Blogging Tip: Subscribe to a Specific Category

Back in February, I had the pleasure of working with the great staff at YIS for a few days. One of the things that we focused on was the use of blogs in the classroom. While RSS is a lifesaver for teachers using blogging, one of the issues identified was the need to wade through posts that weren’t relevant. As a math teacher, I don’t really want to be notified every time students blog for their humanities class. Wouldn’t it be great if teachers could use RSS to subscribe only to a specific category?

Fast-forward a few months, and I came across the solution! Turns out it is dead simple. The only requirement (that I can tell) is that the blog cannot be using a service like FeedBurner, which redirects all feeds from a blog into a single feed. Here’s how you do it:

You can use this same hack to subscribe to posts with a specific tag or by a specific author as well.

(h/t WPRecipes)


Posterous and the Yearly Class Trip

Every year since I’ve been here, our grade 8 students have taken a trip to Hoi An and Hue. This year is no different and the leave on Monday!

Last year the students came back from the trip and created showcases using Shutterfly. This year, we’re aiming for something different…

The team of teachers who are running the trip decided they wanted some sort of real-time blog-based updates of the trip so that parents could stay up-to-date on what was going on. I thought this was a fantastic idea and set off to do some investigating. While we are a 1:1 school, we don’t have a culture of blogging nor do we have easy access to open blogging tools such as Edublogs Campus or a self-hosted WordPress installation. There was also the added complication of not having the students bring their own laptops on the trip. (The last thing anybody in a group of over 70 people is another thing to carry!). Students would have to rely on internet cafes or the teacher’s laptop.

Enter Posterous!

Genki has been using Posterous for the YIS Field Studies blogs for a few years now. I had dabbled with it way back when it was first introduced but hadn’t really touched it since. So, after playing around for bit, here’s what I decided to do:

The 66 students would be broken up into smaller groups of 4 or 5 students per group. In all, I needed to create 14 different Posterous blogs (7 groups of students are going from Hoi An to Hue; the other 7 are doing the journey in reverse from Hue to Hoi An). I could have created 14 sub-blogs, but I thought it would be too difficult to manage the invitations and passwords and what not. I decided to create 14 individual Posterous blogs instead. To do this, I used disposable email addresses based on my Gmail (such as to register for each blog. I then registered each student’s email account with the associated blog.

So now we’ve got 14 Posterous blogs set up for the entire grade. In order to write their posts, the students just need to use their school email account to send an email to with the pictures attached and the text in the body of the email. They can even add tags by modifying the subject line!

I’ve also created bundles in Google Reader that I have shared with the teachers on the trip. In order to check all the posts for their cohort of students, the teachers just need to check a single link!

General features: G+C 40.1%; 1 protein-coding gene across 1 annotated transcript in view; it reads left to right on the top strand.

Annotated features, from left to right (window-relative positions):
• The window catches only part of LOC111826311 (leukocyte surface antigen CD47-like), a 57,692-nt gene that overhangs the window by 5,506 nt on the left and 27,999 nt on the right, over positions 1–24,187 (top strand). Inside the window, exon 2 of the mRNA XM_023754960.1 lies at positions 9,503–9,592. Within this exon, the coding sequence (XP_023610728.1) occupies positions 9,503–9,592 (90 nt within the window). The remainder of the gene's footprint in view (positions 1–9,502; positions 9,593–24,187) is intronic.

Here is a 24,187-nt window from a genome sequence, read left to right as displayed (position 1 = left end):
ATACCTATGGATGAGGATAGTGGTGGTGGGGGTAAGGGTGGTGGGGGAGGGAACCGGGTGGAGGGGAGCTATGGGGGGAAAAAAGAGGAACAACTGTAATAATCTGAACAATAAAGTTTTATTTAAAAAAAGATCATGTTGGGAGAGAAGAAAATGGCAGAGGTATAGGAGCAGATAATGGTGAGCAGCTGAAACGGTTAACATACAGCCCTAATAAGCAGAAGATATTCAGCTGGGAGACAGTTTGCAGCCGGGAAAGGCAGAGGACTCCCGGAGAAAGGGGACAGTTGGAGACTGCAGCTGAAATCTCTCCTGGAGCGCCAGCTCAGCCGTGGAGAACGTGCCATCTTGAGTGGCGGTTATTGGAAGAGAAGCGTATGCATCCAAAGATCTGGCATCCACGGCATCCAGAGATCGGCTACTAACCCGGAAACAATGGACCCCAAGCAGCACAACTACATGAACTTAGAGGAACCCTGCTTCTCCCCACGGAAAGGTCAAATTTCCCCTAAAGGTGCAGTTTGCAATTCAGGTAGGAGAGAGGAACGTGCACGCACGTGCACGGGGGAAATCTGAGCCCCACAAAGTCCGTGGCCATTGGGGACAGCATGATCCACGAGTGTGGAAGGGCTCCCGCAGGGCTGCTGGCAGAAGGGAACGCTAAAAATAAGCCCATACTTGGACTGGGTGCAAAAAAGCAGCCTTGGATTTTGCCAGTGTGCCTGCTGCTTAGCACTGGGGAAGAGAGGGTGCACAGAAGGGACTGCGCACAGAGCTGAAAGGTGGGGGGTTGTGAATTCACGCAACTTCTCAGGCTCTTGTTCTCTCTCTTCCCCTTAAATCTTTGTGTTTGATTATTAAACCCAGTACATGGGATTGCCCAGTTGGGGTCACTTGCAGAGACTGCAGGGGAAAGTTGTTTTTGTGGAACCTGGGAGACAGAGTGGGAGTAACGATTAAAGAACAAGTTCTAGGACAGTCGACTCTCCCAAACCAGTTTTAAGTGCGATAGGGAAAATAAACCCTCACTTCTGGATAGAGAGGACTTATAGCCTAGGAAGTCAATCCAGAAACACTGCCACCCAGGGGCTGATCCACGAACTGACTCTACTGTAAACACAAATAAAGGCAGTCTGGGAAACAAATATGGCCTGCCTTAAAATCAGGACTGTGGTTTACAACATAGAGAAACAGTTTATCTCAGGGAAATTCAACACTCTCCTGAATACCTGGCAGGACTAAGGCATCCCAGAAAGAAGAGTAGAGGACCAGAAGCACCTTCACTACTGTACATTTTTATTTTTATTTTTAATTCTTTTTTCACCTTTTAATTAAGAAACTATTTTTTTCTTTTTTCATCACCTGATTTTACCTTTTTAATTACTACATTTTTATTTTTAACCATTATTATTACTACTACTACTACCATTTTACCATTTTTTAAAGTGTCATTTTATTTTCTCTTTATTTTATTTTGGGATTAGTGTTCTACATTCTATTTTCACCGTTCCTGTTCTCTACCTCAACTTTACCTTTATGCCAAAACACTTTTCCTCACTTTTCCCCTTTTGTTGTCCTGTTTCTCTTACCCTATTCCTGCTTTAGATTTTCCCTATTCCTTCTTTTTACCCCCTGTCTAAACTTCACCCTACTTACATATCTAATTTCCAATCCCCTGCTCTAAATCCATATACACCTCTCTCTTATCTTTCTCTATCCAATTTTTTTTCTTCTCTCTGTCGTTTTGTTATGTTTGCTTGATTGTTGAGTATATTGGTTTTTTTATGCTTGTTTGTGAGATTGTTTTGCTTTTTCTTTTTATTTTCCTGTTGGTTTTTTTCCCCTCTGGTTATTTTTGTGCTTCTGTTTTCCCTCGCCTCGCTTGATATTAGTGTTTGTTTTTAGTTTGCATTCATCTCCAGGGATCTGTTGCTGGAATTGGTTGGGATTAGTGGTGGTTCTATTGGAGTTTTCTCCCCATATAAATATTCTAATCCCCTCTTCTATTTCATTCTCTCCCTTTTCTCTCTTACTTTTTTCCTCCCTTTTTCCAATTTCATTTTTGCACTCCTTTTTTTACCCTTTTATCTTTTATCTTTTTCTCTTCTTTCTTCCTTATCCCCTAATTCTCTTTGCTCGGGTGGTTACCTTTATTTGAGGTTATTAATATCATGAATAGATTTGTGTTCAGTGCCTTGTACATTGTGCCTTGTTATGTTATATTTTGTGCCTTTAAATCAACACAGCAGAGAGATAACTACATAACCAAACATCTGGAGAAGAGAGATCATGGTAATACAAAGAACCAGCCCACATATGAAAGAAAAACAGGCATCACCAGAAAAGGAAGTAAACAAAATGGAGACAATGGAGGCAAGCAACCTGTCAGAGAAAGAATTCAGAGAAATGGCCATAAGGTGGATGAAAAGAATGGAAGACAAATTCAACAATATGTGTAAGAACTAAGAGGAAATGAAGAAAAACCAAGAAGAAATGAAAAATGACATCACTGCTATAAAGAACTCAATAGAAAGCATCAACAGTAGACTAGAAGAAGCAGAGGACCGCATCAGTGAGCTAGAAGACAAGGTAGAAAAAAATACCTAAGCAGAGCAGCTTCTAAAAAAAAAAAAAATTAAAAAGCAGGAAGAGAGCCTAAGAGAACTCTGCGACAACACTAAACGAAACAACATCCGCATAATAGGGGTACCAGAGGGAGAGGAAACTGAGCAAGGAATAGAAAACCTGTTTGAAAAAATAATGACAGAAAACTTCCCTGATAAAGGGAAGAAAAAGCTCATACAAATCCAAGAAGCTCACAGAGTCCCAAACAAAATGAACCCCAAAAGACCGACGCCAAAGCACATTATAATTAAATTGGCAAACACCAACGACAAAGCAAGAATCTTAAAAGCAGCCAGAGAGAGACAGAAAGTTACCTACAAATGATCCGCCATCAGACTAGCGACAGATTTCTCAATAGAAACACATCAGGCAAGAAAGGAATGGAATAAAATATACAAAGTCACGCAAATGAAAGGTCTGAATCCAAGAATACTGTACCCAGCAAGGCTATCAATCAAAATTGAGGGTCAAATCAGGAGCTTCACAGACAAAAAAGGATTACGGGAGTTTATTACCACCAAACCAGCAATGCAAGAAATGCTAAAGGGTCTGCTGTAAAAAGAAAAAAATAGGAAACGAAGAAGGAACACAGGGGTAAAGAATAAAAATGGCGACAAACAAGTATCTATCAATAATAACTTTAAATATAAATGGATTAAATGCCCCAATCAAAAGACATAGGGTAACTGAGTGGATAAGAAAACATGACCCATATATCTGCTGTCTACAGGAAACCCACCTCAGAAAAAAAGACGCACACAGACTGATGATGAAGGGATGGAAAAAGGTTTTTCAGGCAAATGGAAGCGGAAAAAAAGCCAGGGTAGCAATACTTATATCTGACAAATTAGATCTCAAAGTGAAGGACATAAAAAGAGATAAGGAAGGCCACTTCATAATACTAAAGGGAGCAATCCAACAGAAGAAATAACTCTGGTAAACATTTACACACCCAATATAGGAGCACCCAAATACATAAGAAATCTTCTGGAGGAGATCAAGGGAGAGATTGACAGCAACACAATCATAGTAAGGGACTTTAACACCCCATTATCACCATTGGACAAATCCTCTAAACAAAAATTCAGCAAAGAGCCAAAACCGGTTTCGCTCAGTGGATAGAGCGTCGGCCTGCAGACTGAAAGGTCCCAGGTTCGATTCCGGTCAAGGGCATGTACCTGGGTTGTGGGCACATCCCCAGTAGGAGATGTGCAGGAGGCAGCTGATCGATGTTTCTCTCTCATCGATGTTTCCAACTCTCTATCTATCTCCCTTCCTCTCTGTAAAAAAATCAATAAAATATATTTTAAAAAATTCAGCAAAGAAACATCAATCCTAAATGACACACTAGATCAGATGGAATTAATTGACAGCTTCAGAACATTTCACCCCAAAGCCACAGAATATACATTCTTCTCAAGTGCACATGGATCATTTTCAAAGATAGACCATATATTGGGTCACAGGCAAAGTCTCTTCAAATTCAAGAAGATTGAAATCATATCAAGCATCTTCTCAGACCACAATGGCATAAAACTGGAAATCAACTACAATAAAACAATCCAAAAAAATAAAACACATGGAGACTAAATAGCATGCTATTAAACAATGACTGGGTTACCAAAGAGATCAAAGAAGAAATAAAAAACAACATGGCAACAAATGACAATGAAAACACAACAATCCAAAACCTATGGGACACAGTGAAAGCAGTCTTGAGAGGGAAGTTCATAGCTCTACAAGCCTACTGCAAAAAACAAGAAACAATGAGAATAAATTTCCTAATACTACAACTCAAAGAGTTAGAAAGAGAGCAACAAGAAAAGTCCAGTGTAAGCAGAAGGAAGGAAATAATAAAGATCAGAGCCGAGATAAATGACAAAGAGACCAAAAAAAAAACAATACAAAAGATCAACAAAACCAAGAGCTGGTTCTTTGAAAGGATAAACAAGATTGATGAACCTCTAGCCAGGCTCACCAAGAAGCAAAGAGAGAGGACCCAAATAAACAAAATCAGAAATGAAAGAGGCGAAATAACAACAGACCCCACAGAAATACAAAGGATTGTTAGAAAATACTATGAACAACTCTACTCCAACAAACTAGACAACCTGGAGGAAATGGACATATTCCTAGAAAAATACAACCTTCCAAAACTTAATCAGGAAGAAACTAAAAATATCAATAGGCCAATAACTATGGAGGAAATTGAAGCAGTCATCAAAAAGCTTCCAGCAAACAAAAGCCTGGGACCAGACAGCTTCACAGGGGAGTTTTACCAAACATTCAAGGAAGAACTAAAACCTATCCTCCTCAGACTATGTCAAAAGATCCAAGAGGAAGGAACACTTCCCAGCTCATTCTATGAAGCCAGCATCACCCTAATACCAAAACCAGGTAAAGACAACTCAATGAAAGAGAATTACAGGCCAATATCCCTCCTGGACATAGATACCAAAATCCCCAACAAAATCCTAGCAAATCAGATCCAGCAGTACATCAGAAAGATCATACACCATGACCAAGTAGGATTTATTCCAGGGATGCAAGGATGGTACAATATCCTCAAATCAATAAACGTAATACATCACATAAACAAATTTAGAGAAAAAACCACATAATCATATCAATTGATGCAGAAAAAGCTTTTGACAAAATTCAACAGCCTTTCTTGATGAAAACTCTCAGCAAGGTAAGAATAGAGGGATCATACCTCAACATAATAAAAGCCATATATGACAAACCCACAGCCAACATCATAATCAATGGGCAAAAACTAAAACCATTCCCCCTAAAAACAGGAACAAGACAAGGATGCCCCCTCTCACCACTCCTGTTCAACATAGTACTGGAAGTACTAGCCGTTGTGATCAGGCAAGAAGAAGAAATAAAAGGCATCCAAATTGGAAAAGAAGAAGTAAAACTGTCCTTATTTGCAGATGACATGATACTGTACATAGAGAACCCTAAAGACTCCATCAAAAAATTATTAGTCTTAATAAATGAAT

Total time in front of my computer setting this up: under 2 hours, I would guess. There may be an easier way to do this in the future (if you have any ideas, please let me know in the comments!) and there may still yet be some complications, but this was pretty dead easy to administer.

If you interested in following along as well, use the following links. Posts should start coming in on Monday evening!

Hoi An to Hue

Hue to Hoi An

Image Credit: Japanese Bridge by Pigalle licensed under CC BY NC SA

Two Days in Yokohama

I’m currently sitting in one of my old haunts – Starbucks in Kichijoji, one of the places where my now-wife and I use to hang out when we first met!

I’ve just spent the past two days at Yokohama International School working with and getting to know a good number of their teachers as they prepare for their Connected Learning Community this coming August.

We spent a lot of time discussing blogs, Google Apps, portfolios, assessment and good teaching practice. I even managed to get involved in a few MYP discussions!

I’ll have a lot more to say on the experience over the next week or so but my fingers are currently getting numb as I sit out on the patio enjoying the blue sky (and cold wind!). Thanks again to Kim Cofino for the chance to work and learn with a great bunch of teachers. And welcome to some new teachers in my PLN, including Brian Farrell, librarian; Adam Clark, counselor; Adam Seldis, Econ and Humanities teacher.

Expanding My Horizons

Excuse me for some gratuitous self-indulgence. It will be brief, I promise!

I’m so stoked to be heading to Yokohama International School in about a week to help with their in-house professional development on:

  • reverse instruction
  • developing a networked classroom through the use of Learning Hub blogging portal
  • understanding how to mix and match web 2.0 tools
  • authentically embedding technology in an MYP environment.

It will be amazing to work with Kim and to spend a day watching and learning how technology facilitation/coaching is implemented in other settings.

I’ve given plenty of workshops to my colleagues at UNIS, but this is my first time working with another school. Needless to say, I’m both a bit nervous and extremely excited!

Image Credit: A Perfect Morning By Extra Medium licensed under CC BY NC ND